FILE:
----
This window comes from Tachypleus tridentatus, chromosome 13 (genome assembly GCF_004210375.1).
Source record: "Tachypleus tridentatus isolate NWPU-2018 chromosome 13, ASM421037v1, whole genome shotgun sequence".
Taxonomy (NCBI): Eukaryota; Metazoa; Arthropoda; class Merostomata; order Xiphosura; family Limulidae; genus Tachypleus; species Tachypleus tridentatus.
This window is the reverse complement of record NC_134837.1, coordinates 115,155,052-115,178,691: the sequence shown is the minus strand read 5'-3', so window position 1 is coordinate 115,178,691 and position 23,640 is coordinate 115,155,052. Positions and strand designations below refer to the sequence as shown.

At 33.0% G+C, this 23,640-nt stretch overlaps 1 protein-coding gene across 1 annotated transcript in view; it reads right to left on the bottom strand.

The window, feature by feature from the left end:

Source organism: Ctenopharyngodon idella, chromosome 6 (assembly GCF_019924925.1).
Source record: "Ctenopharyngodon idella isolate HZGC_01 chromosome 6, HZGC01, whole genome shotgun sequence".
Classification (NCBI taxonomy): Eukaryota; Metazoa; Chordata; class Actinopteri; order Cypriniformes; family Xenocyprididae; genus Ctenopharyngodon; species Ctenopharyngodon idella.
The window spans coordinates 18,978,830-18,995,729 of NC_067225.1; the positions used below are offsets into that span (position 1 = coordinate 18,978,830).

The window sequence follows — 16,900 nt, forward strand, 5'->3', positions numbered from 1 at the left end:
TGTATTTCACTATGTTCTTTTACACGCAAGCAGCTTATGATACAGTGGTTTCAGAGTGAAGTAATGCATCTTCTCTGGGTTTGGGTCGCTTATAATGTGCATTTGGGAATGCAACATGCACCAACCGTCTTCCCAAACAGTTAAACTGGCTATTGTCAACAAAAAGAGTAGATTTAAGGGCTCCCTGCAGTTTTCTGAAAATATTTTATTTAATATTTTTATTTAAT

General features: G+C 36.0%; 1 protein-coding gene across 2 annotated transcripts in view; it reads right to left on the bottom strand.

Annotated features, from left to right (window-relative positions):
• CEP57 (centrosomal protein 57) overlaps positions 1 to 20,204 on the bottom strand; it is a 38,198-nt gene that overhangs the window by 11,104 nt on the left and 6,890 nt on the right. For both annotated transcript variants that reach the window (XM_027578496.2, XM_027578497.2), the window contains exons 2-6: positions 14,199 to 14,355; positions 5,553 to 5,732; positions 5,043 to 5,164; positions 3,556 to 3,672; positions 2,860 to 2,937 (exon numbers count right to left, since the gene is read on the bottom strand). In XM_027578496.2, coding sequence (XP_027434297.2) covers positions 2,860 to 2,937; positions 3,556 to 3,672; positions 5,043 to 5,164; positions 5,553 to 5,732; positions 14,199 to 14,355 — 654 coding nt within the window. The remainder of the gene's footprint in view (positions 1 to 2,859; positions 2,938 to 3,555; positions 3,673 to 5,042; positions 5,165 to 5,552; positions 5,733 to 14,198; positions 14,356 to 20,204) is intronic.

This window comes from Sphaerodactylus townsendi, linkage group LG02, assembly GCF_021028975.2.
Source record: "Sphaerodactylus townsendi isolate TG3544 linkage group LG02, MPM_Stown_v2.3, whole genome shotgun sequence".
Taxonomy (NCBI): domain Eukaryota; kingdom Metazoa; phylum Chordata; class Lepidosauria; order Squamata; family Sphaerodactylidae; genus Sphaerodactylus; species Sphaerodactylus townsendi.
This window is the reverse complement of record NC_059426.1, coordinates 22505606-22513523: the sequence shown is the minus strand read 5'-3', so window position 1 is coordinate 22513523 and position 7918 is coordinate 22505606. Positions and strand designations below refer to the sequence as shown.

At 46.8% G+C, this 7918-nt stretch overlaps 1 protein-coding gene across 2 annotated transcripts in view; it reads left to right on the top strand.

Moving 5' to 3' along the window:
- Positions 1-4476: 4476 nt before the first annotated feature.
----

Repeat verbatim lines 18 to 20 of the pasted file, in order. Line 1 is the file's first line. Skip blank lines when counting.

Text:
Taxonomy (NCBI): domain Eukaryota; kingdom Metazoa; phylum Chordata; class Lepidosauria; order Squamata; family Sphaerodactylidae; genus Sphaerodactylus; species Sphaerodactylus townsendi.
This window is the reverse complement of record NC_059426.1, coordinates 22505606-22513523: the sequence shown is the minus strand read 5'-3', so window position 1 is coordinate 22513523 and position 7918 is coordinate 22505606. Positions and strand designations below refer to the sequence as shown.

At 46.8% G+C, this 7918-nt stretch overlaps 1 protein-coding gene across 2 annotated transcripts in view; it reads left to right on the top strand.